In that pre-VCR, pre-cable, pre-IMDb era, movies and TV shows were fleeting events which might not be available again for years, and gathering information about them was usually a solitary and painstaking process. There was no "rewind" for the credits on those shows and no comprehensive reference source. For the most part, save for brief references in my film books, any data I had on the show was what I put together on my own. I even created a card file for each actor who guest-starred on the program, listing their episodes. Now, of course, all these credits are available via the Internet with just a few keystrokes!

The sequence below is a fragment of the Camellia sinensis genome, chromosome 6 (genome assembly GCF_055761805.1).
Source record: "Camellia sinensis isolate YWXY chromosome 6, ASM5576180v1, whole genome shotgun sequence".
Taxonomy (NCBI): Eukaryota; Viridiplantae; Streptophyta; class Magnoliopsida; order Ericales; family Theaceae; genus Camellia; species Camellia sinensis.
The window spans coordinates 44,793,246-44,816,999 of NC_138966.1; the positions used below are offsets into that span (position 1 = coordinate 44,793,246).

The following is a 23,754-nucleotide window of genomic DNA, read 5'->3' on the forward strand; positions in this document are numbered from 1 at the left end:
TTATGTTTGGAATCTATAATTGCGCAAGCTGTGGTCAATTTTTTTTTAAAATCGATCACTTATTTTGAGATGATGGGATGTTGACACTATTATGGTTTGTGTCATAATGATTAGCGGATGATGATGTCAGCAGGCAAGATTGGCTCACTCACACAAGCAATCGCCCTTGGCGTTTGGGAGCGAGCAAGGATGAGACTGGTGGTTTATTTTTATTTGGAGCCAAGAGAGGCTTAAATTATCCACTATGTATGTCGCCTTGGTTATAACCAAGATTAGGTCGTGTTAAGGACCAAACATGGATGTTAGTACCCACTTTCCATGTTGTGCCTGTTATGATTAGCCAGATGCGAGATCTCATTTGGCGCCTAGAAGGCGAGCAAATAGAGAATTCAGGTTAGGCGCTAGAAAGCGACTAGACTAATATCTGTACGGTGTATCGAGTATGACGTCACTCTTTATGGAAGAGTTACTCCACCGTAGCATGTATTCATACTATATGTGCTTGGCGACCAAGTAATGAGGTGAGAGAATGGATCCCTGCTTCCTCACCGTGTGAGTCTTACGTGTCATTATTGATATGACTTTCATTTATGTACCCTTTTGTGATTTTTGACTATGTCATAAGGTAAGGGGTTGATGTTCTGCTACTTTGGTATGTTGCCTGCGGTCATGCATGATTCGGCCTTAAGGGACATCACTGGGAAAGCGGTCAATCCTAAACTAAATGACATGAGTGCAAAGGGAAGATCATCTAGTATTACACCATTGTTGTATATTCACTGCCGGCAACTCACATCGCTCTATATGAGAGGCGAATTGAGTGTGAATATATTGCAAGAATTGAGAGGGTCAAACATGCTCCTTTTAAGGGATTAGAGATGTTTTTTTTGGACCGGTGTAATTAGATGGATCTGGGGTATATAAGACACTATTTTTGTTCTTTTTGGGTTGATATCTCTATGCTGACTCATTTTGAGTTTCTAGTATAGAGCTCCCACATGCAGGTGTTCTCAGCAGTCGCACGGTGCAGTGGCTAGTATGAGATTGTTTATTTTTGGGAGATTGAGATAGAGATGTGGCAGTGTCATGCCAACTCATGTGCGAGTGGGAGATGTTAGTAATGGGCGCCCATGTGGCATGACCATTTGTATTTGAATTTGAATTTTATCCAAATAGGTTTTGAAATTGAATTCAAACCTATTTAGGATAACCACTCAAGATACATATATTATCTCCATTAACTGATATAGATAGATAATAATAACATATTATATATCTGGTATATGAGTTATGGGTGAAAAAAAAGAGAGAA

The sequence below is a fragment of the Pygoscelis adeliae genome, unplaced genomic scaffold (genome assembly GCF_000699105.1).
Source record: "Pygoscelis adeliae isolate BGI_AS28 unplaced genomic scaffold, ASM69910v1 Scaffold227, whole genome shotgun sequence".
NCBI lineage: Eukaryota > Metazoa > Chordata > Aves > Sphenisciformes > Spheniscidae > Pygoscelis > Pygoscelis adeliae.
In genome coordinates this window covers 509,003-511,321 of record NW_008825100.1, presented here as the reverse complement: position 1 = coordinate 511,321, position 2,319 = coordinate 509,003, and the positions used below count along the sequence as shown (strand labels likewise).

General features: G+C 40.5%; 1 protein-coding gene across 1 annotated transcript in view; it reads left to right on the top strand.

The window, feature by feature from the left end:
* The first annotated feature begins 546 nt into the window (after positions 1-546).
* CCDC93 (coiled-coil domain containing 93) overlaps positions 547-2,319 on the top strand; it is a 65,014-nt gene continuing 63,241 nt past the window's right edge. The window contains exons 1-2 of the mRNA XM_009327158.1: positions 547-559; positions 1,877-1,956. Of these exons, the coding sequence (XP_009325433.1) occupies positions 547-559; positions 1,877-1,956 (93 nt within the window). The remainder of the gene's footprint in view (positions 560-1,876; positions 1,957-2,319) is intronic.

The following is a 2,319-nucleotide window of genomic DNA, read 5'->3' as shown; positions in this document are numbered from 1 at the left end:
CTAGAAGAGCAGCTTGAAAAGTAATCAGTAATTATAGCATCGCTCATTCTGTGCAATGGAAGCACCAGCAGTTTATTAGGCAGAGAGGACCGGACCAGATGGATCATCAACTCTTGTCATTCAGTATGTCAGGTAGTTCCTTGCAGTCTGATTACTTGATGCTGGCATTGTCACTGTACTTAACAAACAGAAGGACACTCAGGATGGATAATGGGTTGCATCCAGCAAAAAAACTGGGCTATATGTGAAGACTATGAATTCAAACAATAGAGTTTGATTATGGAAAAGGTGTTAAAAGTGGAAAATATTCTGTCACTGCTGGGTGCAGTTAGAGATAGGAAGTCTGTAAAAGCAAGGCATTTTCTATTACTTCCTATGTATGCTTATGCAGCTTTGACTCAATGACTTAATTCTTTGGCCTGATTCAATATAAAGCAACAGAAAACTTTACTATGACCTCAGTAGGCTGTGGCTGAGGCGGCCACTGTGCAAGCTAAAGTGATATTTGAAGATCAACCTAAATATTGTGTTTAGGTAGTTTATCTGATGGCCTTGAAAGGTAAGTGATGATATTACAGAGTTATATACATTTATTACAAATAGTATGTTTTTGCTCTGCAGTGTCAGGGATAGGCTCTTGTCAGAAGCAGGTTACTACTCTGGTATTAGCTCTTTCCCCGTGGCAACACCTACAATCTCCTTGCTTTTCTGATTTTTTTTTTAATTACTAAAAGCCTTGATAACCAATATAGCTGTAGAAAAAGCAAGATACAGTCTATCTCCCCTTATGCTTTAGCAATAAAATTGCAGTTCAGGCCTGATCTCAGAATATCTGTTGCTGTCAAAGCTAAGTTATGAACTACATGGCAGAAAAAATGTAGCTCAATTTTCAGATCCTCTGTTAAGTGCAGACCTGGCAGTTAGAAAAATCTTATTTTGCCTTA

In my quest for more information, I even once wrote a letter to Jack Kelly's business office, which happened to be located in a neighboring city, in which I asked if he was the same Jack Kelly who appeared as a child in the 20th Century-Fox films YOUNG MR. LINCOLN (1939) and THE STORY OF ALEXANDER GRAHAM BELL (1939). I reasoned that it was likely him, since his older sister, Nancy Kelly, was then appearing in films such as JESSE JAMES (1939) at Fox. I was gratified when Jack's wife sent me a quick note back confirming that it was indeed the same person!

Back then I mused about the possibility of writing a book on MAVERICK one day in the vague future -- a task I never undertook, but which was ably completed by Ed Robertson in his 1994 book MAVERICK: LEGEND OF THE WEST.